I’ve been slacking a bit on my updates about EVE. When I last wrote about it, I had just gotten accepted into EVE University under the new and much simpler ruleset, and spent a lot of time setting myself up. After which I spent some time in the mining camp and made a decent amount of money. I should probably do that more often, especially with the expected rise in mineral prices that will happen after the next patch (when they’ll remove mineral drops from most of the NPC enemies). But, to be honest, while I like mining, it can get boring after a couple of days. I was looking for other things to do.
How I Got My Egg Basket Blown Up
How’s that for an Easter analogy? (Alright, alright, a Euro into the pun jar.)
I returned home from a family weekend on Sunday evening, just in time to catch a class. “Low-Sec Hauling”. Ooooh! The great outdoors! Running through the equivalent of countryside a couple of centuries ago, mostly empty and peaceful, but with the occasional highwaymen. That sounded interesting. We got taught a couple of the important basics (use a cheap ship until you know what you’re doing, fit it with warp core stabilizers so you’ll be able to get away from many gate camps, etc.), and off I went. I spent Sunday and much of Monday running back and forth between regulated high-sec and lawless low-sec, leaving pirates in the dust several times. I was invincible!
You know what happens after such delusions of grandeur take grip. You’ll be humbled, big time.
I started my Tuesday evening in Jita (the main trade hub of the EVE universe) with my low-sec hauling ship. I had gotten some good deals on courier contracts the day before, coming from Hek (a secondary trade hub). I was looking for something worthwhile to transport back there. Sure enough, I found a decent courier contract, and filled the rest of my cargo space with some commodities. I programmed the flight computer to get a route, and got going. I jumped, and jumped, and jumped. Jita, Sobaseki, Iyen-Oursta, … my after-work slump was setting in, but I was in the flow of hauling. Space Trucking, baby! Ambeke gate, warp&jump. Criele gate, warp&jump. Rancer gate, warp&… wait a second. Rancer? Rancer?!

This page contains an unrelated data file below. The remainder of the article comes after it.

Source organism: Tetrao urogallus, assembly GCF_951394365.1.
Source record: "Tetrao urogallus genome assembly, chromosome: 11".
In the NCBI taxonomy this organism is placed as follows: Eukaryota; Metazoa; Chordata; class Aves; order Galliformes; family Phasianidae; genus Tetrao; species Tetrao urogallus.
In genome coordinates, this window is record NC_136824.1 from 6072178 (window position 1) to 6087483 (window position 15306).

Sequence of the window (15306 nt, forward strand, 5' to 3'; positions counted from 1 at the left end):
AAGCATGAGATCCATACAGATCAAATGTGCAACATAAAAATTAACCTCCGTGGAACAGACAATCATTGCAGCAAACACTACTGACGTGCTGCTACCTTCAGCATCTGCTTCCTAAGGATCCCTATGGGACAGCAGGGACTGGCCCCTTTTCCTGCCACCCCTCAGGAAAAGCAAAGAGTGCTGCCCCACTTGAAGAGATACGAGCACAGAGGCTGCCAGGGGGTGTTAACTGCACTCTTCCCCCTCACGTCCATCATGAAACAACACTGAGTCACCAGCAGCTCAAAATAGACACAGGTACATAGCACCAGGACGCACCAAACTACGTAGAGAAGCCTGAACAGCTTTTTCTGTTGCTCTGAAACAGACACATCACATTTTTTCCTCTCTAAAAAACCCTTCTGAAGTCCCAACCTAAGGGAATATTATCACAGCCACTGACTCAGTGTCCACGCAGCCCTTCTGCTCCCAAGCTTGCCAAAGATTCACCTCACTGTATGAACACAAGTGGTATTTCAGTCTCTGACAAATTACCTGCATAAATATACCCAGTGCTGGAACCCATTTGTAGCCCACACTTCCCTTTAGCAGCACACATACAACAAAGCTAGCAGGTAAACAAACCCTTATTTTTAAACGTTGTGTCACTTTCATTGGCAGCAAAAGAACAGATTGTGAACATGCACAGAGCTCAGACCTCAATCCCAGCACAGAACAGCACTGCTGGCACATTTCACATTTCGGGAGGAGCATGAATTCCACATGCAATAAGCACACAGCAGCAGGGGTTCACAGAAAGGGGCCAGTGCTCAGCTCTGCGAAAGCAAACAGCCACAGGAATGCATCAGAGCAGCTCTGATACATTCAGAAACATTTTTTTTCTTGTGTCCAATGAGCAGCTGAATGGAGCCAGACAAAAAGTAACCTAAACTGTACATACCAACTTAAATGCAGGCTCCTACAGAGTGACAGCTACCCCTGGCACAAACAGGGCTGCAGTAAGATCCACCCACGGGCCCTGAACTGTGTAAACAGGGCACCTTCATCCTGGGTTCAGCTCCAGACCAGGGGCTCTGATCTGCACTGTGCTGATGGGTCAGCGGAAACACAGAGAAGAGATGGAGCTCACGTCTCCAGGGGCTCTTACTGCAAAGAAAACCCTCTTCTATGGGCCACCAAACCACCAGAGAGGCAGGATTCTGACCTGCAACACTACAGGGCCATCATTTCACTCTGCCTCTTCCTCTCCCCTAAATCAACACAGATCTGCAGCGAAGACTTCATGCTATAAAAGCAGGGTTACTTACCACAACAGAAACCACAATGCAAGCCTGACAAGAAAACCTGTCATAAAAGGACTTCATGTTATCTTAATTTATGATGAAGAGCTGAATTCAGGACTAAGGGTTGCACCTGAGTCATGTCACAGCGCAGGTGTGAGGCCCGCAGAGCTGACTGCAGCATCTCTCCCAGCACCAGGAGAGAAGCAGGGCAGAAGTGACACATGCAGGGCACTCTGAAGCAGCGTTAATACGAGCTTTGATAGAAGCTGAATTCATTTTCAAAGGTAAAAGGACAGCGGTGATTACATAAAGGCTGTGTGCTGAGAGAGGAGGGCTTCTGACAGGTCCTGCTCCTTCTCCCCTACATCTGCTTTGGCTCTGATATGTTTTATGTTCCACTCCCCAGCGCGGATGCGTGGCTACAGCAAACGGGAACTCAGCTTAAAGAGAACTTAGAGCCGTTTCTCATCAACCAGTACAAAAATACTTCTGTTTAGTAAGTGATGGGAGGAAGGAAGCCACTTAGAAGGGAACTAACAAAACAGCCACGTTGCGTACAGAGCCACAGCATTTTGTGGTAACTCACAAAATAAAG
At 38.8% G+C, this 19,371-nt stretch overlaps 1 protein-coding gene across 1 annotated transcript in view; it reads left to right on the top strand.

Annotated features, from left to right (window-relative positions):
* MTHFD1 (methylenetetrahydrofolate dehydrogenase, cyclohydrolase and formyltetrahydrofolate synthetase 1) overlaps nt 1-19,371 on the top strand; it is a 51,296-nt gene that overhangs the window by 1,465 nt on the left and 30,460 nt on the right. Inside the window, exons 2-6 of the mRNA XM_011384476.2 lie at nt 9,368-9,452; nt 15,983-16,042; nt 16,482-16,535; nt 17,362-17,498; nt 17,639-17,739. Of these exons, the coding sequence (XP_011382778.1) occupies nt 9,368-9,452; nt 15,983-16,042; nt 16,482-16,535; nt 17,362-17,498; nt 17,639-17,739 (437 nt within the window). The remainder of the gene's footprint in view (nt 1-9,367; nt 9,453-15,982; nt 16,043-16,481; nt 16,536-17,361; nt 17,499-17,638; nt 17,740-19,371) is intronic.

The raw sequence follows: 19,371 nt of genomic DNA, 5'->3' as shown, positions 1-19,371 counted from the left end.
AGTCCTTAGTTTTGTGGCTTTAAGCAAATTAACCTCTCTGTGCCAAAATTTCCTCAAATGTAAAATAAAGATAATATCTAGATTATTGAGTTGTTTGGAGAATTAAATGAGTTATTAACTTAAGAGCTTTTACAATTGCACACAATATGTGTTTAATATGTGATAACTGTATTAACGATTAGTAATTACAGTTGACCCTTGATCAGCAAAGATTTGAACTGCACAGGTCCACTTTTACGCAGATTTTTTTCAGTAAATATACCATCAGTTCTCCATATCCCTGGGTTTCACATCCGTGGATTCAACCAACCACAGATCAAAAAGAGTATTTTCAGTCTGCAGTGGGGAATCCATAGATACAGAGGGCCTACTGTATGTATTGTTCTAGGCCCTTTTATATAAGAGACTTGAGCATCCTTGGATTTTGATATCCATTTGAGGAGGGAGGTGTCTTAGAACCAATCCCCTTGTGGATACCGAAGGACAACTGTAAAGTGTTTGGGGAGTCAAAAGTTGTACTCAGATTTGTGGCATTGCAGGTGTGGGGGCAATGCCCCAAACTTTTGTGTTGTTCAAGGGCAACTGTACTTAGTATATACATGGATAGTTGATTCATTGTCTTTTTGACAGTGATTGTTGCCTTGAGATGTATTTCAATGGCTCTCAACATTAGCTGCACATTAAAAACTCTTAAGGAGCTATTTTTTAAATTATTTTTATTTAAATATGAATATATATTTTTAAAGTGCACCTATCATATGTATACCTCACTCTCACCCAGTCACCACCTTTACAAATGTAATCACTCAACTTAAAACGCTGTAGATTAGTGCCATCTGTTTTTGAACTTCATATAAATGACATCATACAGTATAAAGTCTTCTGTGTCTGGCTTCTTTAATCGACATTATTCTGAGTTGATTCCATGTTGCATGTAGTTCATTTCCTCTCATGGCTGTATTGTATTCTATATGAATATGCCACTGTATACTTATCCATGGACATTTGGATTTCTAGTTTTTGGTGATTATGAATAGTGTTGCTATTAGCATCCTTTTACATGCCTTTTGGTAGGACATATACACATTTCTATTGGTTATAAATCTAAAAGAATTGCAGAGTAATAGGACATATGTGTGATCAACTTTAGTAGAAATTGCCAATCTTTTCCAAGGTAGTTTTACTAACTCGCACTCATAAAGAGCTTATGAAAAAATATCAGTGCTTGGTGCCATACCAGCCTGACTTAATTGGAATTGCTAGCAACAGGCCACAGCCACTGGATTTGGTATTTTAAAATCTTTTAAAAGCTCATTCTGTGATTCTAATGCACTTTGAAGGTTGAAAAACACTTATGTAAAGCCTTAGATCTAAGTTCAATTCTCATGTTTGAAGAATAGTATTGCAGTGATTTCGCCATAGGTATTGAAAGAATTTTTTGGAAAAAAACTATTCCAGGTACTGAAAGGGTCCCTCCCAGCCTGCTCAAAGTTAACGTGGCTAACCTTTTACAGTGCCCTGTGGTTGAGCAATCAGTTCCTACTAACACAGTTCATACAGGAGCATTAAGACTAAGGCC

… Oh crap.
Now for those of you who don’t know, Rancer is a well-known system in EVE. It is one of the maybe 15 or 20 I can properly spell, even though I’ve never been there. In fact, I know it well because I’ve never been there. Rancer is an infamous pirate system. It probably is the most infested system in all of EVE. You never go there, unless you bring a lot of guns, and friends with even more guns. How on Earth did I end up here?
- It is a low-sec system, so I typically have the autopilot set up to avoid them altogether. Flying a low-sec hauler, I of course disabled that safeguard.
- You can configure the autopilot with a handful of systems that it is to always avoid. I was absolutely positive that I had put Rancer onto that list. It should be the very first system on that list, right? Well, yeah.
- I had foolishly assumed that routes would be symmetric. I hadn’t flown through any dangerous low-sec areas from Hek to Jita the day before, so it should be the same reasonably-safe route back, right? Guess I learned that the autopilot doesn’t work that way. (Though I’m still not sure why.)
- I typically check where I’m jumping to. The last failure in the chain of events was clicking before reading.
When I realized mid-warp that I was about to jump into the pirate capital of the universe, I frantically clicked buttons… Abort, abort, jump to somewhere else, do anything! But to no avail. I dropped out of warp right next to the gate, and immediately jumped through before any of the other commands registered.
Sure enough, I was greeted by almost a dozen pirates on the other side. They were too many, so they scrambled my warp drive before I could get away, then played around a bit with my ship before blowing it up.